Proper Motion of Selected Stars within the Rosette Nebula Region (over 50 years)

Proper Motion within the Rosette Region
All Images Copyright Steve Cannistra

Please click here for a close up and details of GSC 154:1343 and GSC 154:381.
Please click here for a close up and details of GSC 154:2364 and GSC 154:242.
Please click here for a close up and details of GSC 154:777.
Please click here to return to Rosette Nebula page.

This is a two frame movie comparing my recent image of the Rosette Nebula with that of the POSS1 sky survey from the mid 1950's (a useful article describing the POSS may be found here).  All stars are moving at fast speeds relative to one another, but it is difficult to appreciate this motion given the vast distances that separate individual stars.  Such motion is called "proper motion" (to distinguish it from sources of "improper motion" such as parallax and precession) and is easy to appreciate for stars that are quite close to earth, such as Barnard's star, which moves at a speed of approximately 10.3 arcseconds per year.  For stars that are further away, it may take many decades or even millenia to appreciate this motion.  For instance, Edmund Halley first discovered proper motion of Sirius, Arcturus, and Aldebaran in 1718 by comparing his coordinates with those of Hipparchus obtained almost 2,000 years earlier!  The above motion of 5 selected stars is easily appreciated after 50 years, although it is still quite small by Barnard's star standards.  Please click on the above links for a close up of individual stars and additional details.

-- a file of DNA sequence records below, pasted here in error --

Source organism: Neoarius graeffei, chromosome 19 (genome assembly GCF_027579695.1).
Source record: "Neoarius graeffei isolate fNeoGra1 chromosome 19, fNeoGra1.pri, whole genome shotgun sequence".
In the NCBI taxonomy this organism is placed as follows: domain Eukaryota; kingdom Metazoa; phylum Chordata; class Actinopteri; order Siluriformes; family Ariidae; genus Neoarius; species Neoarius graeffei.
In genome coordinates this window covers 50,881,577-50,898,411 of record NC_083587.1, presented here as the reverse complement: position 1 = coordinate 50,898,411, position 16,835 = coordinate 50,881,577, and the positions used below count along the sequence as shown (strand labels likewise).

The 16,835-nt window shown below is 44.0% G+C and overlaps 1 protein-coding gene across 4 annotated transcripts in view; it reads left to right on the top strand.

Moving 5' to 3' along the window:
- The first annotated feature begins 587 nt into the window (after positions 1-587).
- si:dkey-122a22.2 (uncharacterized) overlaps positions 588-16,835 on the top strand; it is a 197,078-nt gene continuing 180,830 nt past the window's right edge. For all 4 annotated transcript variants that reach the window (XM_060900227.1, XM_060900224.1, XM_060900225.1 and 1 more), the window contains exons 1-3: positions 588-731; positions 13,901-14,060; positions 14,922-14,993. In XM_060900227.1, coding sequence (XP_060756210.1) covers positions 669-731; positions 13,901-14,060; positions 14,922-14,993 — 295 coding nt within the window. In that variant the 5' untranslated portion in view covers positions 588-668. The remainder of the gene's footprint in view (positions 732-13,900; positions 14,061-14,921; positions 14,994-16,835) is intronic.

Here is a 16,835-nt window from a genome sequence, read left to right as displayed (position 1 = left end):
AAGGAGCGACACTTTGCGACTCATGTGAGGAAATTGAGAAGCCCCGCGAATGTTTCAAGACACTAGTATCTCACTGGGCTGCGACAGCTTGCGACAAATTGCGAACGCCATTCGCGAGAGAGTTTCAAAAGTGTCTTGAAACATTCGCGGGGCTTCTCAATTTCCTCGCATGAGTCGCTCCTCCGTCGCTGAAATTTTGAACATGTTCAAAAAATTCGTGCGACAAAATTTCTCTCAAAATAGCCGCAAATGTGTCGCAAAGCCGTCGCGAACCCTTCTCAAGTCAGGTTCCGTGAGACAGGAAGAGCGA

Proper motion of stars will eventually cause the constellations to lose their familiar shapes.

Photographic Details:

Please click here for the original image and photographic details.

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